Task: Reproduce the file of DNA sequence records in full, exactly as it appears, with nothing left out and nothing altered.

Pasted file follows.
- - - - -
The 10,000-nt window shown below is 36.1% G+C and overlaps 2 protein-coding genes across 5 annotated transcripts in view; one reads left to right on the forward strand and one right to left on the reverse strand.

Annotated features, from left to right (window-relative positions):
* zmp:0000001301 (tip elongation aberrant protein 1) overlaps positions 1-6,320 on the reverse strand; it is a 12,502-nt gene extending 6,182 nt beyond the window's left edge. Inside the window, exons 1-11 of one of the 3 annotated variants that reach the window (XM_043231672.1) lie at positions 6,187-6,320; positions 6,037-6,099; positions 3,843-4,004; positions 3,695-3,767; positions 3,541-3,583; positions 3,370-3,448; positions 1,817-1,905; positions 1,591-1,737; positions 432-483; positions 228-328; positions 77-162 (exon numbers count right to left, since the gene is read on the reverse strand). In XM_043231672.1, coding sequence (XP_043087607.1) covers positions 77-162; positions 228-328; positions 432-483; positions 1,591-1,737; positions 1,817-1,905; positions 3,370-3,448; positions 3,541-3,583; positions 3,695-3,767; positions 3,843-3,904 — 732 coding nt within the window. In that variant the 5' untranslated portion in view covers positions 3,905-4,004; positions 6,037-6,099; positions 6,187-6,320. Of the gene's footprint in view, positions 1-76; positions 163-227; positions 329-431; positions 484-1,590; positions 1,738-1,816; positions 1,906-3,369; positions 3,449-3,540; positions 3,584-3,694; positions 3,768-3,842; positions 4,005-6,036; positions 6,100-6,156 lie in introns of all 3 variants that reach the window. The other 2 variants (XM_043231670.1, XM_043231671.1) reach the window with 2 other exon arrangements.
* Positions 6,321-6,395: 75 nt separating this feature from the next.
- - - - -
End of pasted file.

The 10,000-nt window shown below is 36.1% G+C and overlaps 2 protein-coding genes across 5 annotated transcripts in view; one reads left to right on the forward strand and one right to left on the reverse strand.

Annotated features, from left to right (window-relative positions):
* zmp:0000001301 (tip elongation aberrant protein 1) overlaps positions 1-6,320 on the reverse strand; it is a 12,502-nt gene extending 6,182 nt beyond the window's left edge. Inside the window, exons 1-11 of one of the 3 annotated variants that reach the window (XM_043231672.1) lie at positions 6,187-6,320; positions 6,037-6,099; positions 3,843-4,004; positions 3,695-3,767; positions 3,541-3,583; positions 3,370-3,448; positions 1,817-1,905; positions 1,591-1,737; positions 432-483; positions 228-328; positions 77-162 (exon numbers count right to left, since the gene is read on the reverse strand). In XM_043231672.1, coding sequence (XP_043087607.1) covers positions 77-162; positions 228-328; positions 432-483; positions 1,591-1,737; positions 1,817-1,905; positions 3,370-3,448; positions 3,541-3,583; positions 3,695-3,767; positions 3,843-3,904 — 732 coding nt within the window. In that variant the 5' untranslated portion in view covers positions 3,905-4,004; positions 6,037-6,099; positions 6,187-6,320. Of the gene's footprint in view, positions 1-76; positions 163-227; positions 329-431; positions 484-1,590; positions 1,738-1,816; positions 1,906-3,369; positions 3,449-3,540; positions 3,584-3,694; positions 3,768-3,842; positions 4,005-6,036; positions 6,100-6,156 lie in introns of all 3 variants that reach the window. The other 2 variants (XM_043231670.1, XM_043231671.1) reach the window with 2 other exon arrangements.
* Positions 6,321-6,395: 75 nt separating this feature from the next.